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Showing posts from May, 2011

Fennel Soup with Beans, Thyme and Chorizo

Fennel Soup with Beans, Thyme and Chorizo
It's been all go in Minnie's kitchen in the last hour. The plan was: go to shop for ingredients, make soup, wait for younger offspring to come home from after-school activities, bring him to a training session, come home later, warm up soup, have dinner and prepare for going away for the weekend. I went to the shops, arrived home, started chopping the vegetables for the soup and then the phone rang. I asked the older offspring to answer it and to tell anyone who was looking for me that I'd ring them back. It was the spouse ringing to let me know the younger offspring was at a friend's house and had hurt himself. By this time I was starting to cook the onion and fennel. I set the older offspring to stirring while I tried to phone the mother of the younger offspring's friend. It took three calls to establish that my child was not seriously injured and the older offspring was dispatched to bring him home (the spouse is away).

Lovage Soup

Lovage Soup
Today I made lovage soup, the second recipe by Sophie Grigson in The Soup Book that I have used in the last four days. She introduces the recipe with these remarks: "If you don't grow this old-fashioned herb yourself, ask around among your gardening friends or head down to the nearest garden centre to see if they sell it. " As I mentioned in my last blog entry (18th May), lovage now features among the herbs in my front garden. As the spouse left the camera at home, I took some photographs.






















 I had hoped to add chervil to my collection of herbs - there's a recipe for vegetable and chervil soup in The Soup Book - but "Young Stephen" wasn't able to source any for me. At least he tried. Just while I'm mentioning Stephen, I have to reveal that the spouse and the older offspring claim that he has been mentioned in my blog more often than either of them. I'm not going to dignify their complaints by counting the references to any of them.

Ba…

Sorrel Soup

Sorrel Soup
In her introduction to the recipe for sorrel soup Sophie Grigson describes it as "a real tonic on a chilly spring day." Today is a cool windy day in late spring. This soup may be served either hot or cold, but today calls for hot soup. The ingredients include large-leaved sorrel, an onion, potatoes, a bay leaf, sprigs of parsley and thyme, chicken or vegetable stock, and cream or Greek yoghurt. Sophie specifies three "big handfuls" of sorrel, but how much is that? What is a big handful? What is a big hand? I had to guess. I planted sorrel a few weeks ago and it seems to be growing well. I harvested all the biggest leaves and hoped for the best. I had hoped to take photographs of the sorrel before I cut it but the spouse was hiding his cameras in his office!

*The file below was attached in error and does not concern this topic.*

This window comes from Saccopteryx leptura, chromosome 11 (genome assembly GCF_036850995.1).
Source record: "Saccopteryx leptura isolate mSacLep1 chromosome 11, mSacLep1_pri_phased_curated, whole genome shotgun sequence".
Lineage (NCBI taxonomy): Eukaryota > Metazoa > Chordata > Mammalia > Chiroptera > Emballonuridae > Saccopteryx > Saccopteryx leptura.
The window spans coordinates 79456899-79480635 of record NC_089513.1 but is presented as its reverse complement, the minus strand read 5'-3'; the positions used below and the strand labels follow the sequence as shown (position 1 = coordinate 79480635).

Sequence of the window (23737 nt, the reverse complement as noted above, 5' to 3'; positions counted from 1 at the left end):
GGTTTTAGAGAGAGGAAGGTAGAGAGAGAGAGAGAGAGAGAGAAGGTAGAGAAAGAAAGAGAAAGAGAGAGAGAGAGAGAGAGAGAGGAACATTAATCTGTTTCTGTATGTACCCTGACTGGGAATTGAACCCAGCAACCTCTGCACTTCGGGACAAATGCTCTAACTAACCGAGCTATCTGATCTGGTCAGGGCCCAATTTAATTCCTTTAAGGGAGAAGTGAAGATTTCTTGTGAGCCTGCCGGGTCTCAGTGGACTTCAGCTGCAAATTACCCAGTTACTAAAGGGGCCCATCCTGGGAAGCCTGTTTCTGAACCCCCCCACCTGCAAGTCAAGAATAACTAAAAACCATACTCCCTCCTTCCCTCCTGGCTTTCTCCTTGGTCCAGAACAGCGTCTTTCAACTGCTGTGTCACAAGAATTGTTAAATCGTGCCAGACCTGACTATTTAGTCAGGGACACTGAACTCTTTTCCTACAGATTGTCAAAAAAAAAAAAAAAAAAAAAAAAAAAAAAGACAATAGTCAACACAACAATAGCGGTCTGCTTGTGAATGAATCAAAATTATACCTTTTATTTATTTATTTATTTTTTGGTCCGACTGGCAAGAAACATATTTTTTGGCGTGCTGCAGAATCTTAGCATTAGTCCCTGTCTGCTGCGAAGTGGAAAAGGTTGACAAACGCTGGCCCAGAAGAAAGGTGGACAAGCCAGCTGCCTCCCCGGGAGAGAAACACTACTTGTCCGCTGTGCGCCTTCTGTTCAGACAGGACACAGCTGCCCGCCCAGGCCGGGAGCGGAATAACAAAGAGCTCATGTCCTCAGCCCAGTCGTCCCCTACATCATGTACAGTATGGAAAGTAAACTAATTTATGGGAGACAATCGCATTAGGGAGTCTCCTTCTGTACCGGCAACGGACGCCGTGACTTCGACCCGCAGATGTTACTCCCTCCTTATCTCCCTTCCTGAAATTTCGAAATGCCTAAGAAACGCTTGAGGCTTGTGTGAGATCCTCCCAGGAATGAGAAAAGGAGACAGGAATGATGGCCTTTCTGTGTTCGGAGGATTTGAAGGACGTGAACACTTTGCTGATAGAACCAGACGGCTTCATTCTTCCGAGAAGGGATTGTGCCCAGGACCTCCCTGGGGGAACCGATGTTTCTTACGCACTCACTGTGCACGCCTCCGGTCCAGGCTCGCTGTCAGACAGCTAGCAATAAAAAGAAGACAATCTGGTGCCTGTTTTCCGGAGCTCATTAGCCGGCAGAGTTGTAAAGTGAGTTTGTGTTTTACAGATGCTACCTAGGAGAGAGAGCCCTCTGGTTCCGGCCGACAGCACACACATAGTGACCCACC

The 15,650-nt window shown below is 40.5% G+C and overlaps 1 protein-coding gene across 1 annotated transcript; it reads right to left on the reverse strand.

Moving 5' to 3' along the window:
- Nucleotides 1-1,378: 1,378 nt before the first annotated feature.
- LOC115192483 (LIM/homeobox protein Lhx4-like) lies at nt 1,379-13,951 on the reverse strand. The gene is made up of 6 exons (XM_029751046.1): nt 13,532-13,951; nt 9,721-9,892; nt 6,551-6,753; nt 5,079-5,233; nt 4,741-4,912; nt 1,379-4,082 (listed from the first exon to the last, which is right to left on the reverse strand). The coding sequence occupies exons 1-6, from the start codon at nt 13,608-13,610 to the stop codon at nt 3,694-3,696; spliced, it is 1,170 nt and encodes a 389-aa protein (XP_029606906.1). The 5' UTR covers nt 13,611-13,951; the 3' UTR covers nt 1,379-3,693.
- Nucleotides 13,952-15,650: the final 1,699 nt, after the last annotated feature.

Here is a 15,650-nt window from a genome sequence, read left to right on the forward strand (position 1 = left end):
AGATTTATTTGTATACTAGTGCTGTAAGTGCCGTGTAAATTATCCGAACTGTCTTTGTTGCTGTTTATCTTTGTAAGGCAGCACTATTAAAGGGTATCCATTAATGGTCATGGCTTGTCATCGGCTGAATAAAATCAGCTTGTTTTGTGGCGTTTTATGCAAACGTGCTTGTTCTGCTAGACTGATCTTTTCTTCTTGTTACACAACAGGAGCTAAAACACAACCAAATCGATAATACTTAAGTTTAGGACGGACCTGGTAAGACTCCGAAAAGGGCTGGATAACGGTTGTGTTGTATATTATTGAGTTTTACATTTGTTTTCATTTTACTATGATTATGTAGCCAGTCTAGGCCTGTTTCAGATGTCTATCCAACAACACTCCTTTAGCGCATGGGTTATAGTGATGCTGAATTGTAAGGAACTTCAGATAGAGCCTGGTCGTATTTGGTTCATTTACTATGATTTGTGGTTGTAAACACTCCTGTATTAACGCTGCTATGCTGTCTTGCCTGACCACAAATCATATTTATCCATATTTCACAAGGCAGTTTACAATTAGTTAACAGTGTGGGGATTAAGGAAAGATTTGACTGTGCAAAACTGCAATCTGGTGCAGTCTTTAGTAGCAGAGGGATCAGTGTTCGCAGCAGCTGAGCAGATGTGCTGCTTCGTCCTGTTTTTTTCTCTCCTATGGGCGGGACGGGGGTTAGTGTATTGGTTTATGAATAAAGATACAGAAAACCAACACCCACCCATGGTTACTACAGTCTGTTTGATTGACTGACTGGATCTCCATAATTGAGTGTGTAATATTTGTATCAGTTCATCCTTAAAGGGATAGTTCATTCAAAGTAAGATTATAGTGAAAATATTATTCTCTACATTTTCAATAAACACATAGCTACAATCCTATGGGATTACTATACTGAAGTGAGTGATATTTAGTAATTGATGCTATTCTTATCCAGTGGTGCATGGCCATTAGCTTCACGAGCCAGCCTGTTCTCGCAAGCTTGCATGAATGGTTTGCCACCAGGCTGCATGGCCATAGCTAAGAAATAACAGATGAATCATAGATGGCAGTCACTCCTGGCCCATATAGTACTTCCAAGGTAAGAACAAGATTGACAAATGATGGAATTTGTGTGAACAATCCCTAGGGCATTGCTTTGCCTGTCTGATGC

For years I have bought pre-packed and pre-washed vegetables, so standing at the kitchen sink to wash the sorrel leaves brought me back to days of carefully washing lettuce at my parents' insiste…

Mulligatawny

Mulligatawny

As usual, the spouse did the shopping this morning. He brought home a chicken, saying that they were cheap today and he would make stock with it. So I thought that I would check in The Soup Book to see if there were any recipes calling for cooked chicken. That's how I decided upon mulligatawny.  The recipe in The Soup Book is by Roopa Gulati, who describes it in her introduction as "as Anglo-Indian soup from colonial days." Although I have Anglo-Indian antecedents (in the original definition of the term), mulligatawny did not feature in my Anglo-Indian parent's repertoire of dishes. I do, however, remember eating a canned version of it.

Today's recipe lists the following ingredients: onion, root ginger, garlic, apple, carrot, celery, mild curry powder, flour, tomatoes, tomato puree, hot chicken stock, bay leaves, coconut milk and cooked chicken. As the weekly shop had been done by the time I had picked out this soup, I was running the risk of…

Carrot Cream with Onion and Cumin

Carrot Cream with Onion and Cumin
Last weekend I observed that I was progressing slowly through the summer vegetables section of  The Soup Book (only fifteen out of fifty-eight or twenty-five per cent) so this weekend I decided I'd better tackle the deficit. The recipe for carrot cream is by Marie-Pierre Moine, the author of four recipes I have already used. The ingredients include onions, cumin seeds, ground cumin, carrots, an orange, cream and parsley. In her introduction Moine says that making this soup is "fiddly" but "worth the effort". I didn't find it too fiddly. She was referring to liquidising and sieving the soup, but I have become accustomed to this level of effort after sixteen months of soup-making.
The spouse, the older offspring and I had the completed carrot cream for our lunch (the younger offspring was enjoying being off our leash). We all enjoyed it, the spouse citing the orange tanginess while the cream did it for me. It's not up the…